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Application no. 42971/05
by Wena and Anita PARRY
against the United Kingdom

The European Court of Human Rights (Fourth Section), sitting on 28 November 2006 as a Chamber composed of:

Mr J. Casadevall, President,
Sir Nicolas Bratza,
Mr M. Pellonpää,
Mr S. Pavlovschi,
Mr L. Garlicki,
Ms L. Mijović,
Mr J. Šikuta, judges,
and Mr T.L. Early, Section Registrar,

Having regard to the above application lodged on 23 November 2005,

Having regard to the observations submitted by the respondent Government and the observations in reply submitted by the applicants,

Having deliberated, decides as follows:


The applicants are British nationals who were born in 1939 and 1940 respectively, and live in Port Talbot. They are represented before the Court by the Student Law Office, lawyers practising in Newcastle-upon-Tyne.

A. The circumstances of the case

The facts of the case, as submitted by the parties, may be summarised as follows.

The applicants married in 1960. They have had three children, born in 1961, 1963 and 1973. They remain lawfully married. Both have deep religious convictions; the first applicant was ordained as a church minister in 1970.

The first applicant was born male. However, the first applicant felt from an early age a strong desire to live as a woman. In 1998, the first applicant started to take steps to come to terms with this need. The first applicant was ultimately advised by doctors that he would require gender reassignment surgery; this was carried out at public expense on the National Health Service (although it is not entirely clear when this took place). She continues to undergo hormone replacement treatment and other forms of treatment such as laser treatment and electrolysis. She changed her name by deed poll from William David Parry to Wena Dean Parry in 1998. She has completed all of her surgical interventions and contends that she is in all private and public relationships a woman.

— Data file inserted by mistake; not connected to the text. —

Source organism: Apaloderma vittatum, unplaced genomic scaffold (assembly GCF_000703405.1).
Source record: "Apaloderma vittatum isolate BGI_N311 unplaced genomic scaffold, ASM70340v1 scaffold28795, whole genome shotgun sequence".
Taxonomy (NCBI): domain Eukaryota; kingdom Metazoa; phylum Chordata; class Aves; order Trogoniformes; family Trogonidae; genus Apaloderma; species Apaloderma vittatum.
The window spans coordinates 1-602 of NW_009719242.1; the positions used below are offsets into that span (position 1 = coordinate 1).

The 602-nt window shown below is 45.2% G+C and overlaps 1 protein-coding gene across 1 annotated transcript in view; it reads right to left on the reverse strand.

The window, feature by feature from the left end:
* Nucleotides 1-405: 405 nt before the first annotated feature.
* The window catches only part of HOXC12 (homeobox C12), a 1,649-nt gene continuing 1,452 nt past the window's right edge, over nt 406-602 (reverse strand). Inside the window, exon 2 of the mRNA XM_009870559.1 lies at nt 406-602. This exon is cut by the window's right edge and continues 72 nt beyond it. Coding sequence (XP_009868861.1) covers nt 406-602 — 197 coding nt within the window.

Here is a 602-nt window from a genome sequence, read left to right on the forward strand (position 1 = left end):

The second applicant has stood by the first applicant, and they contend that they remain together as “a loving and married couple.”

Following the introduction of the Gender Recognition Act 2004 (‘GRA 2004’), the first applicant made an application to the Gender Recognition Panel (‘the Panel’) on 1 January 2005 for the issue of a Gender Recognition Certificate (‘GRC’).

Because the first applicant is married, the Panel could only issue an interim GRC, which they did on 25 May 2005. The only purpose of such a certificate is to enable the first applicant to seek annulment of a lawful marriage. On annulment, she would then be able to obtain a full GRC, a formal recognition of her acquired gender.

Neither applicant wishes to annul their marriage, so the first applicant is unable to obtain a full GRC.

B. Relevant domestic law and practice

1. Gender Recognition Act 2004

The Gender Recognition Act 2004 (‘GRA 2004’) provides a mechanism whereby transsexuals may have their new genders recognised. Section 2 provides that a Gender Recognition Panel must grant an application if it is satisfied that the applicant: (1) has, or has had, gender dysphoria; (2) has lived in the acquired gender throughout the preceding two years; and (3) intends to continue to live in the acquired gender until death.

By section 3, an application must include a report from a registered medical practitioner, or a chartered psychologist, either of whom must be practising in the field of gender dysphoria. This report must include details of diagnosis. A second report must also be included, which need not be from a medical professional practising in the field of gender dysphoria, but could be from any registered medical practitioner. At least one of the reports must include details of any treatment that the applicant has undergone, is undergoing or that is prescribed or planned, for the purposes of modifying sexual characteristics.

Section 4 sets down the consequences of an application being successful. It reads in material part as follows:

“(1) If a Gender Recognition Panel grants an application under section 1(1) it must issue a gender recognition certificate to the applicant.